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From: TerryMoselaol.com
Date: Tue, 18 Nov 2003 16:17:58 EST
Subject: IAA Lectures, Leonids, Neil Armstrong, CSP

Hi all,

1. Reminder: The next Irish Astronomical Association meeting is tomorrow 
(Wed) night, 19 November. Two For The Price Of One!  
" IAA,  Public Lectures: "My Bulgarian Astronomy Trip", by Jacquie Milligan, 
and "My Amazing Geodesic Observatory" by xxxxxxxxxx. 7.30 p.m., Lecture Room 
5, Stranmillis College, Belfast. Admission free, all welcome."

2. Final chance for some Leonids: Some activity has already been reported 
from USA. The following is from WGN, the journal of the IMO, updated by Dr David 
Asher of Armagh Observatory: I have quoted only those significant additional 
'superimposed' maxima which will be visible from Ireland, or could be if the 
times are wrong by an hour or so:
Nov 19, 06.30 to 08.00 UT, from the 1533 trail: possible ZHR rates up to 100?
Nov 19, 16.50 UT: from the 1733 trail, ZHR rates up to 70?
Nov 20, 00.50 to 01.26 UT, from the 1333 trail, ZHR rates up to 20?
   The stream on the evening of Nov 19 is likely to be too early for us to 
observe, as the radiant doesn't rise until after 11 p.m., but these are likely 
to be the brighest meteors, as they come from the most recent of this set of 
perihelion passages.
   To observe, choose a fairly dark location, and look away from the Moon; 
ideally hide it behind a building or trees.

3. I'm sure that any of you who were at the Neil Armstrong "Face to Face"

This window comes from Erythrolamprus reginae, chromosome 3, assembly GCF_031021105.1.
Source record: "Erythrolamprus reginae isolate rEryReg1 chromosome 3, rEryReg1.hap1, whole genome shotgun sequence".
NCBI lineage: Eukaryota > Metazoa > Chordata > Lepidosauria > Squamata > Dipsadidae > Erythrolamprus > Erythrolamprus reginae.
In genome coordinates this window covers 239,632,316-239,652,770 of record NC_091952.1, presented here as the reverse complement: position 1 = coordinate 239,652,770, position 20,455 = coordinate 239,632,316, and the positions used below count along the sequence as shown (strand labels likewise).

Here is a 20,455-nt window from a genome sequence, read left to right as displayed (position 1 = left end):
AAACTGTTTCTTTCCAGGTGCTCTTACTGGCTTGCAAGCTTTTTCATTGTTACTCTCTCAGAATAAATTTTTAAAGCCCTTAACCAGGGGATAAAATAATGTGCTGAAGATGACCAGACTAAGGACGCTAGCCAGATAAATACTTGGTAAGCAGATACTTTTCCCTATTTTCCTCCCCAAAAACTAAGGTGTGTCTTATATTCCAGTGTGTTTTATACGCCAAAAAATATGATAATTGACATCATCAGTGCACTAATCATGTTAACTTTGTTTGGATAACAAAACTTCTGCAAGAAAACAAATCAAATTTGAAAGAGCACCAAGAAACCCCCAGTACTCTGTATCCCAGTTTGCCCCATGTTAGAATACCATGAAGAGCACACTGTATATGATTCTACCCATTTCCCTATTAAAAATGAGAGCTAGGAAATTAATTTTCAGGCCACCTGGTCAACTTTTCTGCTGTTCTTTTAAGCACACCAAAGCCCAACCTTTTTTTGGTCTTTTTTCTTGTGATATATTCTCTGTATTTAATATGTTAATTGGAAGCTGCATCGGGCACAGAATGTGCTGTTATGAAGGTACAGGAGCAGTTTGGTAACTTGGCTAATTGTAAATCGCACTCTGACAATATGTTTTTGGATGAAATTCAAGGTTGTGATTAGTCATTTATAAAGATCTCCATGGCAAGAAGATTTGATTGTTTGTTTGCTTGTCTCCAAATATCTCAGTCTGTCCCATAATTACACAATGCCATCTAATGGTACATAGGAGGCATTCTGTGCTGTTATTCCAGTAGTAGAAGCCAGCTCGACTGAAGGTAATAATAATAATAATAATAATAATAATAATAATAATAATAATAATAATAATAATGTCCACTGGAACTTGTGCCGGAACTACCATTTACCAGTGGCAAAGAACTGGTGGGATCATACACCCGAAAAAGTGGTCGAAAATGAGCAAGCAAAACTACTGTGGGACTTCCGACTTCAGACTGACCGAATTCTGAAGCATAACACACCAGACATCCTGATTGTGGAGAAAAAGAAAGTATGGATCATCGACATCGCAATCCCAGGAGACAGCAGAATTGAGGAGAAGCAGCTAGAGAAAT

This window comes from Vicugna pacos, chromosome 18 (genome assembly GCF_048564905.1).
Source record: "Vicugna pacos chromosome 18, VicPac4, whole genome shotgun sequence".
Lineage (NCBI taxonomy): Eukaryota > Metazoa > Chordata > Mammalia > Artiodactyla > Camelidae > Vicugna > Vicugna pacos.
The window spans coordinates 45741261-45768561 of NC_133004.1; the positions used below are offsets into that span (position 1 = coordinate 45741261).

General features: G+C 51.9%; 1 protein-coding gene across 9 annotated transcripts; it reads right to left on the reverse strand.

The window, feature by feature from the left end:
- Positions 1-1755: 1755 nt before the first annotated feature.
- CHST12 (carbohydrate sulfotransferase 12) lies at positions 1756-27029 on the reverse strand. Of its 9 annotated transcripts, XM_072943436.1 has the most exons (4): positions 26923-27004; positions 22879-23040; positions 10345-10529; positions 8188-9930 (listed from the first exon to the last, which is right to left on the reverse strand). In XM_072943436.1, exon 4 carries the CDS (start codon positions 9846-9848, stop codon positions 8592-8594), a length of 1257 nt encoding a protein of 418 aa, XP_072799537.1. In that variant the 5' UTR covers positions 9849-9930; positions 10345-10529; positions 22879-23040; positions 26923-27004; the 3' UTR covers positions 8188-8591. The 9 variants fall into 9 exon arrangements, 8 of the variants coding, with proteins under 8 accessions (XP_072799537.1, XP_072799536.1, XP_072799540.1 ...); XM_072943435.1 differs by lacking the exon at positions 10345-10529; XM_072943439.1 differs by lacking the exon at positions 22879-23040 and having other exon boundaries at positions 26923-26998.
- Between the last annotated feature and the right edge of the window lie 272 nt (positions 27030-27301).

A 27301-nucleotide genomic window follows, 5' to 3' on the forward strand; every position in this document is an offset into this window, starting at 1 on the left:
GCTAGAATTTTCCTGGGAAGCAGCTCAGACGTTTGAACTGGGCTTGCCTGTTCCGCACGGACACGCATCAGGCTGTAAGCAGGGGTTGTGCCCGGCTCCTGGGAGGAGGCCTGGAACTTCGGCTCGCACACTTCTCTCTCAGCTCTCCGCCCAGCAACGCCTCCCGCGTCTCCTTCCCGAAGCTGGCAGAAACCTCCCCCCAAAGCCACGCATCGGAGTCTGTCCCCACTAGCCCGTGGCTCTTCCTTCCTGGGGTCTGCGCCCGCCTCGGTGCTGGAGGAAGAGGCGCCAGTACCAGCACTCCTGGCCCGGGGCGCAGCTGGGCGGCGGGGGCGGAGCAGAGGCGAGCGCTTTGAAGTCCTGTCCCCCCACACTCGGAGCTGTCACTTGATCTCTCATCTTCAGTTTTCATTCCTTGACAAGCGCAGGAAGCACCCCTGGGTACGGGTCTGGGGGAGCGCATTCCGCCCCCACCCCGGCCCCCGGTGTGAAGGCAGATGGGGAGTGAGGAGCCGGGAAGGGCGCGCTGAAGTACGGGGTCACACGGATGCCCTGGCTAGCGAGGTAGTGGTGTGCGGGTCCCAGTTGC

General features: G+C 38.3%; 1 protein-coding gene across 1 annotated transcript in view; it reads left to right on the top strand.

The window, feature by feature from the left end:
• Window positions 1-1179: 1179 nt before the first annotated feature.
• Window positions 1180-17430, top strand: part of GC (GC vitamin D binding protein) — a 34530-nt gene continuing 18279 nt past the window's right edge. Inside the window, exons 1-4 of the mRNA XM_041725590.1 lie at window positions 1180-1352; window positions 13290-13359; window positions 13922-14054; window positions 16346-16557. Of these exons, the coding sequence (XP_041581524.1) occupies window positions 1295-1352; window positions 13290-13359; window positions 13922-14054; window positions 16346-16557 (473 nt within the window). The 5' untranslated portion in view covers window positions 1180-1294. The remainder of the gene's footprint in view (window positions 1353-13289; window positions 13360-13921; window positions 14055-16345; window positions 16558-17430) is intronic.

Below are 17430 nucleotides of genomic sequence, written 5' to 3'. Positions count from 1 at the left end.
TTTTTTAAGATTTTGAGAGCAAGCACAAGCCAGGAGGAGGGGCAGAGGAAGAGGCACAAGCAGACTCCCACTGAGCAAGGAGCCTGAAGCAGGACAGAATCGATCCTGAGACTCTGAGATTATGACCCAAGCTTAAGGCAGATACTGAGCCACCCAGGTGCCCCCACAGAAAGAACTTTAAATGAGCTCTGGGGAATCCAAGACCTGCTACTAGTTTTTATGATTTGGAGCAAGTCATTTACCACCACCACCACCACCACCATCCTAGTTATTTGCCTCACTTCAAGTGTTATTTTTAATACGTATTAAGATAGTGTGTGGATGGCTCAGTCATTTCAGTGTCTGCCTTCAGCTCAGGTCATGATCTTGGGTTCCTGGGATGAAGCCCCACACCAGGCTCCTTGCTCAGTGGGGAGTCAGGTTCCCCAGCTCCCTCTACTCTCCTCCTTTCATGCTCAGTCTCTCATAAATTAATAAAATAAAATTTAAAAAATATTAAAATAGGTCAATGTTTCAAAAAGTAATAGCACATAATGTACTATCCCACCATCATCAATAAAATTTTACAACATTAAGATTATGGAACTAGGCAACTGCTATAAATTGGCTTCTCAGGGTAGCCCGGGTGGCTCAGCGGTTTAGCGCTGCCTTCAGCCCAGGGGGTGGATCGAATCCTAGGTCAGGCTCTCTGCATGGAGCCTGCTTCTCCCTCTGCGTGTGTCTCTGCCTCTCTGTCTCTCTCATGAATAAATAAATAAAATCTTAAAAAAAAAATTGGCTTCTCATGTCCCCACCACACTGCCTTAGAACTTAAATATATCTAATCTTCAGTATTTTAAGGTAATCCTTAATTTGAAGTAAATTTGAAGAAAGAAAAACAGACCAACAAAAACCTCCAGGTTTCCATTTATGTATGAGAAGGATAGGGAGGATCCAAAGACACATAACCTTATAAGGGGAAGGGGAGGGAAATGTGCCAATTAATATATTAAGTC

interview in the National Concert Hall in Dublin last night will agree that it 
was a very special occasion! About 2 1/2 hours of excellent professional 
interviews plus lots of questions at the end. And only one on the lines of 'you 
didn't really go, did you?'. He comes over much better in person than on TV. He's a 
real likeable ordinary guy, who just happened to be a brilliant test pilot, 
and a brilliant astronaut. I was very lucky to get a seat in the balcony just 
overlooking where he & Gay were sitting - better than most of the expensive 
seats except for those in the front few rows! He got a standing ovation just for 
walking on the stage, and an even longer one at the end, and had to come back 
for an encore. It was a privilege to be there.

4. Don't forget the Galway Astronomy Club's "Connaught Star Party" (CSP), on 
24 January, @ 10pm (Registration 9.15-9.45), at The Westwood House Hotel, 
Newcastle, and Galway City (BTW, that's Newcastle district in Galway City, near 
NUIG, not the village of Newcastle NE of Athenry! Terry)
Admission: 20 Euro inc. Coffee/tea break       (Free parking)
Official Opening by The Lord Mayor of Galway City: Ald. Terry O'Flaherty.
1. Dr. Robert Lambourne: Open University, Head of Physics and Astronomy 
Department. "The New Universe": This will be a review of recent developments in 
cosmology, with an emphasis on  supernova cosmology and the results from the MAP 
2. Prof. Michael Redfern: NUIG, Department of Experimental Physics. "Black